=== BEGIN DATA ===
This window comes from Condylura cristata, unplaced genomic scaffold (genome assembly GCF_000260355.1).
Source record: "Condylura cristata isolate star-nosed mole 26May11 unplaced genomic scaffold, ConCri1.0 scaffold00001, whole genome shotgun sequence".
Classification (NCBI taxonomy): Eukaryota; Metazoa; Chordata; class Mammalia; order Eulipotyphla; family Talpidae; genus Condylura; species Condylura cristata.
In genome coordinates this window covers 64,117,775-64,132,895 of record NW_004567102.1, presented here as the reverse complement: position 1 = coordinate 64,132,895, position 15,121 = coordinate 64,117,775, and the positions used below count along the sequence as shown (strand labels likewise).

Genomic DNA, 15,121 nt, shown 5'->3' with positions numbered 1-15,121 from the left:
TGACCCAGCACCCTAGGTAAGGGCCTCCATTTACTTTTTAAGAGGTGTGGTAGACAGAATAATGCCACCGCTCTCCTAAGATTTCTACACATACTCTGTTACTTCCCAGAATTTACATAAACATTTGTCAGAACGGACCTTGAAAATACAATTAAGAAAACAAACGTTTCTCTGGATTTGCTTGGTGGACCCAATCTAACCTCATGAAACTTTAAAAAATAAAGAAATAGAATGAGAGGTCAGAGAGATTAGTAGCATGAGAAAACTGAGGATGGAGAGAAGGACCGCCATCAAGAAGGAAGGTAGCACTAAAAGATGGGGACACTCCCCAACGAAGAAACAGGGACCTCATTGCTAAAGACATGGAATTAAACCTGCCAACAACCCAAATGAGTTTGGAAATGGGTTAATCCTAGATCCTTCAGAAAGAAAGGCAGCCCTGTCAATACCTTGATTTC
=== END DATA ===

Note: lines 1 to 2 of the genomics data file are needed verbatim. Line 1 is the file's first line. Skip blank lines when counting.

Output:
This window comes from Condylura cristata, unplaced genomic scaffold (genome assembly GCF_000260355.1).
Source record: "Condylura cristata isolate star-nosed mole 26May11 unplaced genomic scaffold, ConCri1.0 scaffold00001, whole genome shotgun sequence".